Plan your run: the 15 mile circular route around Meall Cala (Mell trail) is a real physical challenge of undulation. Starting at the Lendrick Hill car park, this run takes in waterfalls, mountains and woodland. You’ll be sure to arrive back at your car ready for a big piece of flapjack! This route is also popular with walkers and mountain bikers.

Glen Finglas has a wealth of wildlife and intriguing history as well as stunning views (Photo: Niall Benvie/WTML)
Glen Finglas has a wealth of wildlife and intriguing history as well as stunning views (Photo: Niall Benvie/WTML)

Joyden’s Wood, London

Sat on a hilltop just 19 miles from London, Joyden’s Wood is a hidden secret. An Anglo-Saxon bank and ditch runs through the ancient woodland, some eight metres wide and almost two metres deep. It was constructed 1,500 years ago to keep Roman Londoners out of Saxon Kent.

Plan your run: the 5.5 mile run picks up the London loop long distance footpath through Foots Cray Meadows. In spring there are dragonflies, damselflies and kingfishers flying along the banks of the River Cray and bats can be spotted at dusk.

Bovey Valley Woods, Devon

Bovey Valley Woods, in the south east corner of Dartmoor National Park, features an enchanting cluster of three woods. This contrasts starkly with the surrounding Dartmoor landscape that inspired Sir Arthur Conan Doyle’s Hound of the Baskervilles. There is some wonderful scenery and brilliant fell running to be had here too.

Plan your run: each year the Woodland Trust holds the Bovey Beauty fell race, a challenging 10 mile race across hilly terrain. It starts at Drakeford Bridge, climbing up to Hunters Tor in a circular route back to the start. This year’s race is on Sunday 23 September – have a go! For more information visit our events page.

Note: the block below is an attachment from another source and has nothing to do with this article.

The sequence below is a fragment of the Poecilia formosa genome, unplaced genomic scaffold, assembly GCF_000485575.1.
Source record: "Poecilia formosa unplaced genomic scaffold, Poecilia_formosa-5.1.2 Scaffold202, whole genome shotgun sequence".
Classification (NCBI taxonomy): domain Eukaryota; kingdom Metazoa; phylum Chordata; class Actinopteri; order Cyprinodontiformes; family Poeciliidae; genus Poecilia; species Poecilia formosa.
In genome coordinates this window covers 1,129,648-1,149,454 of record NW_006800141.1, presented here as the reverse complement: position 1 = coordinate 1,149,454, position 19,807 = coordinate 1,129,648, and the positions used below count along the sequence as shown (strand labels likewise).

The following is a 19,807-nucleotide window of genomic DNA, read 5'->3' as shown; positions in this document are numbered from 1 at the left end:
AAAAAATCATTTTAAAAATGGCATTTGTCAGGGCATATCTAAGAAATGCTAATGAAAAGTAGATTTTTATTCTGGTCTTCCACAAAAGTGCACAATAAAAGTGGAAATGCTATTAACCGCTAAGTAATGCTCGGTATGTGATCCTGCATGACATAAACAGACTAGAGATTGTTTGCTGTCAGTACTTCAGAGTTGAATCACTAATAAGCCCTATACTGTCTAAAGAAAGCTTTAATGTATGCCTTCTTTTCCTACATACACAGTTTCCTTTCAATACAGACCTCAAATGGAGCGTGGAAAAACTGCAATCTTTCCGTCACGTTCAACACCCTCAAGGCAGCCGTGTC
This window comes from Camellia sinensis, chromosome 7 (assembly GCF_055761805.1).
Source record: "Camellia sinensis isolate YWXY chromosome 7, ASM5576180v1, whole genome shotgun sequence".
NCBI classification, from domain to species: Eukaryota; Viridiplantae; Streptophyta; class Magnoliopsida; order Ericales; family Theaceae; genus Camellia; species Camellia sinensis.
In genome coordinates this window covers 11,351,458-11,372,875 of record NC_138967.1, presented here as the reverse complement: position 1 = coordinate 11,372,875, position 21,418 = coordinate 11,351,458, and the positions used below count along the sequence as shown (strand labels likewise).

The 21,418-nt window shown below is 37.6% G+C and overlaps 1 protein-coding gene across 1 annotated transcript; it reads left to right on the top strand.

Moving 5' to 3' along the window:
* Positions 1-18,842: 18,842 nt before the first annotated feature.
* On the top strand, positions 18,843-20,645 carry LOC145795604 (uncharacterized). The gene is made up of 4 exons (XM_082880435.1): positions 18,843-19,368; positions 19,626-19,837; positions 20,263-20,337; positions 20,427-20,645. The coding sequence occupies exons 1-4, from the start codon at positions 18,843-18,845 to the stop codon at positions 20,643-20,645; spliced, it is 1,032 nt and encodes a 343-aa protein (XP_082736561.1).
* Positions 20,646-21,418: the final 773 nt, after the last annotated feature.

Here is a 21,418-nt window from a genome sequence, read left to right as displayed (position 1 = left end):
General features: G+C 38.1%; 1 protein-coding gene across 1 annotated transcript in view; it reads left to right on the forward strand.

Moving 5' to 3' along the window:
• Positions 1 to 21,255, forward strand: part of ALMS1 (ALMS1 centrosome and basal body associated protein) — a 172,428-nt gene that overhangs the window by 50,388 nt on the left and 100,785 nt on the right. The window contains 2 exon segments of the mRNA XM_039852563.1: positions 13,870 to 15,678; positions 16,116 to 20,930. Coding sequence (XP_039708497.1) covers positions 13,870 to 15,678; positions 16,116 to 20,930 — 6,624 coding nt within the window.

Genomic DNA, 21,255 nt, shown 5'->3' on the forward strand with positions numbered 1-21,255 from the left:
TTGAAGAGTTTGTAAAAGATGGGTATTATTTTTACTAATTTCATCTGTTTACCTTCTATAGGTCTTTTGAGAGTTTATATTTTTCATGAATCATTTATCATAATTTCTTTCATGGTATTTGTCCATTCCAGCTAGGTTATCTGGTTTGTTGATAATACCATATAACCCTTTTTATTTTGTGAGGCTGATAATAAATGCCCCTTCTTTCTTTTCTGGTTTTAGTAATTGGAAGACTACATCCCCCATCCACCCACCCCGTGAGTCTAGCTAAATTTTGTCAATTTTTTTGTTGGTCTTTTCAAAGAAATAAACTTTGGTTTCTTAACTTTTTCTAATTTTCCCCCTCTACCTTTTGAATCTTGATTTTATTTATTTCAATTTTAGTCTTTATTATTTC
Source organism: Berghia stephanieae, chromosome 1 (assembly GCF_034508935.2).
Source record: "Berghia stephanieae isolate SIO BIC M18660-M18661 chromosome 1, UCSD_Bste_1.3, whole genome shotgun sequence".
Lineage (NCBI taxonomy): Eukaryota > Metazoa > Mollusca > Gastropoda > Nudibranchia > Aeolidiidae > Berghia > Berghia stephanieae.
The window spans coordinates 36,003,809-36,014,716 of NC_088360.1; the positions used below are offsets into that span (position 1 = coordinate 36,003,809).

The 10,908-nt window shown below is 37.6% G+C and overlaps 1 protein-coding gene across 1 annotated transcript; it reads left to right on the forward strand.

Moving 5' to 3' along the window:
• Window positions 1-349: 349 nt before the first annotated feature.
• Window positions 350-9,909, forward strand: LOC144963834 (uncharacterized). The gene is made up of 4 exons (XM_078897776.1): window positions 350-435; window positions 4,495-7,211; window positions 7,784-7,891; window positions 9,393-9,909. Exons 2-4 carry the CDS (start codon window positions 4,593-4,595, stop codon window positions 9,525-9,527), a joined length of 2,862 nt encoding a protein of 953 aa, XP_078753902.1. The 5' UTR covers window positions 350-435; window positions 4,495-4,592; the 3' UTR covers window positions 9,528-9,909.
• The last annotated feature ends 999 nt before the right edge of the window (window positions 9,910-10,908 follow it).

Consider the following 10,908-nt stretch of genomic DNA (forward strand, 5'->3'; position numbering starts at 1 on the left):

Running routes don't come much more picturesque than Bovey Valley Woods (Photo: Alind Srivastava/WTML)
Running routes don't come much more picturesque than Bovey Valley Woods (Photo: Alind Srivastava/WTML)

Old Wood, Lincolnshire

This 230 acre woodland haven is close to the village of Skellingthorpe and only three miles from the outskirts of Lincoln. More than 30 ancient woodland species of particular conservation importance have been seen in Old Wood, including large leaved and small leaved lime, wild pear, wood barley and greater butterfly orchid.

Plan your run: the wood has a two mile network of sandy surfaced tracks suitable for all-weather use, as well as more natural unmodified pathways and permissive bridle routes. It also has links with SUSTRANS National Cycle Network Route 64.

Great Knott Wood, Cumbria  

For centuries, Great Knott Wood has been a working wood, providing oak bark for the tanning trade and charcoal for iron and gunpowder production. The ancient woodland covers more than 40 hectares of sloping ground on the south west shore of Lake Windermere in the Lake District.

Plan your run: take in the sights on a 5.5 mile run which includes the beautiful village of Finsthwaite and a circuit around High Dam.